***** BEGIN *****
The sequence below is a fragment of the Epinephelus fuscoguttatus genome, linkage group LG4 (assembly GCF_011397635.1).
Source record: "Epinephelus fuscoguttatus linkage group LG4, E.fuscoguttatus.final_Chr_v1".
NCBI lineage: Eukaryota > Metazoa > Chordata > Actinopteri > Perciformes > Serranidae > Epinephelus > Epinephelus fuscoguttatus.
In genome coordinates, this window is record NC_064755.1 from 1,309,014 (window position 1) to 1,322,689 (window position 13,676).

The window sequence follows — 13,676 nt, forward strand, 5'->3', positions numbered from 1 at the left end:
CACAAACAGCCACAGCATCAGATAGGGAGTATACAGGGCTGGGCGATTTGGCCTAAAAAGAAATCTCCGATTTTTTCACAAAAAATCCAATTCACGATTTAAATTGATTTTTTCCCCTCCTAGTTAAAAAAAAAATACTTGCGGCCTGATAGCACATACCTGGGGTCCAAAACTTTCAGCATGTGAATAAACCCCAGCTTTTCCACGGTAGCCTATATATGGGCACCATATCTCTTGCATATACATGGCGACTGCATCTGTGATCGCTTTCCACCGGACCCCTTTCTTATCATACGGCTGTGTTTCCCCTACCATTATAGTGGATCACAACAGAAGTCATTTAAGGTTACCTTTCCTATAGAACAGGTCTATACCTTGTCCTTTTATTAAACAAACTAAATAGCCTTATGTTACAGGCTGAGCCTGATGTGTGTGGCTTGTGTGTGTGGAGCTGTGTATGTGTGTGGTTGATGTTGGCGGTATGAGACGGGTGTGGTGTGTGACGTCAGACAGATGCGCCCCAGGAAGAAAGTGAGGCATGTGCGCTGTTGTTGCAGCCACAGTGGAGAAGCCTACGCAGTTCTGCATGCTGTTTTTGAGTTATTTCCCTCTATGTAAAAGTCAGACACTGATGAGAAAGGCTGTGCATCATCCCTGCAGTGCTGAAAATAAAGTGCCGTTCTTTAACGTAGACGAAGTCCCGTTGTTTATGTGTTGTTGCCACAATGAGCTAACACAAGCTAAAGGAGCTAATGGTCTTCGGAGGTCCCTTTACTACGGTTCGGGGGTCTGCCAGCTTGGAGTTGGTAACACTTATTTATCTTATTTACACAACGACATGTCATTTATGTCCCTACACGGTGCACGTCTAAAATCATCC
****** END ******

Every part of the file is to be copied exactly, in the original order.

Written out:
The sequence below is a fragment of the Epinephelus fuscoguttatus genome, linkage group LG4 (assembly GCF_011397635.1).
Source record: "Epinephelus fuscoguttatus linkage group LG4, E.fuscoguttatus.final_Chr_v1".
NCBI lineage: Eukaryota > Metazoa > Chordata > Actinopteri > Perciformes > Serranidae > Epinephelus > Epinephelus fuscoguttatus.
In genome coordinates, this window is record NC_064755.1 from 1,309,014 (window position 1) to 1,322,689 (window position 13,676).

The window sequence follows — 13,676 nt, forward strand, 5'->3', positions numbered from 1 at the left end:
CACAAACAGCCACAGCATCAGATAGGGAGTATACAGGGCTGGGCGATTTGGCCTAAAAAGAAATCTCCGATTTTTTCACAAAAAATCCAATTCACGATTTAAATTGATTTTTTCCCCTCCTAGTTAAAAAAAAAATACTTGCGGCCTGATAGCACATACCTGGGGTCCAAAACTTTCAGCATGTGAATAAACCCCAGCTTTTCCACGGTAGCCTATATATGGGCACCATATCTCTTGCATATACATGGCGACTGCATCTGTGATCGCTTTCCACCGGACCCCTTTCTTATCATACGGCTGTGTTTCCCCTACCATTATAGTGGATCACAACAGAAGTCATTTAAGGTTACCTTTCCTATAGAACAGGTCTATACCTTGTCCTTTTATTAAACAAACTAAATAGCCTTATGTTACAGGCTGAGCCTGATGTGTGTGGCTTGTGTGTGTGGAGCTGTGTATGTGTGTGGTTGATGTTGGCGGTATGAGACGGGTGTGGTGTGTGACGTCAGACAGATGCGCCCCAGGAAGAAAGTGAGGCATGTGCGCTGTTGTTGCAGCCACAGTGGAGAAGCCTACGCAGTTCTGCATGCTGTTTTTGAGTTATTTCCCTCTATGTAAAAGTCAGACACTGATGAGAAAGGCTGTGCATCATCCCTGCAGTGCTGAAAATAAAGTGCCGTTCTTTAACGTAGACGAAGTCCCGTTGTTTATGTGTTGTTGCCACAATGAGCTAACACAAGCTAAAGGAGCTAATGGTCTTCGGAGGTCCCTTTACTACGGTTCGGGGGTCTGCCAGCTTGGAGTTGGTAACACTTATTTATCTTATTTACACAACGACATGTCATTTATGTCCCTACACGGTGCACGTCTAAAATCATCC